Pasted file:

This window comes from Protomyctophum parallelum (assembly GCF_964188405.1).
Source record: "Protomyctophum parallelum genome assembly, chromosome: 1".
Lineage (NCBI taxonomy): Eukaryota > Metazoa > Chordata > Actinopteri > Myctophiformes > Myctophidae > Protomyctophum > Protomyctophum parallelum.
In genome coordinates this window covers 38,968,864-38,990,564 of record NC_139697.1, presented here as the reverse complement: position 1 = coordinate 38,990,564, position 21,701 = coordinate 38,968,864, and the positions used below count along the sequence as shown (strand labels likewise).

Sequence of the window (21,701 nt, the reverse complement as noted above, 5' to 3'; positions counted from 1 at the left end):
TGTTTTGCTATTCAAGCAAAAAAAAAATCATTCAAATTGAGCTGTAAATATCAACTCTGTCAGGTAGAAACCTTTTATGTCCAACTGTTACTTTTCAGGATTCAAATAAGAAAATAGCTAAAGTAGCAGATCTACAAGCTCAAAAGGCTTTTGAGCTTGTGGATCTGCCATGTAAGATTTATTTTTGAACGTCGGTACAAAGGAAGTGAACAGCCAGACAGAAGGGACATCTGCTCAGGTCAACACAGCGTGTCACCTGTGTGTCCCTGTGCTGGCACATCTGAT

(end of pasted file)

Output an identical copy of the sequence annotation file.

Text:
This window comes from Protomyctophum parallelum (assembly GCF_964188405.1).
Source record: "Protomyctophum parallelum genome assembly, chromosome: 1".
Lineage (NCBI taxonomy): Eukaryota > Metazoa > Chordata > Actinopteri > Myctophiformes > Myctophidae > Protomyctophum > Protomyctophum parallelum.
In genome coordinates this window covers 38,968,864-38,990,564 of record NC_139697.1, presented here as the reverse complement: position 1 = coordinate 38,990,564, position 21,701 = coordinate 38,968,864, and the positions used below count along the sequence as shown (strand labels likewise).

Sequence of the window (21,701 nt, the reverse complement as noted above, 5' to 3'; positions counted from 1 at the left end):
TGTTTTGCTATTCAAGCAAAAAAAAAATCATTCAAATTGAGCTGTAAATATCAACTCTGTCAGGTAGAAACCTTTTATGTCCAACTGTTACTTTTCAGGATTCAAATAAGAAAATAGCTAAAGTAGCAGATCTACAAGCTCAAAAGGCTTTTGAGCTTGTGGATCTGCCATGTAAGATTTATTTTTGAACGTCGGTACAAAGGAAGTGAACAGCCAGACAGAAGGGACATCTGCTCAGGTCAACACAGCGTGTCACCTGTGTGTCCCTGTGCTGGCACATCTGAT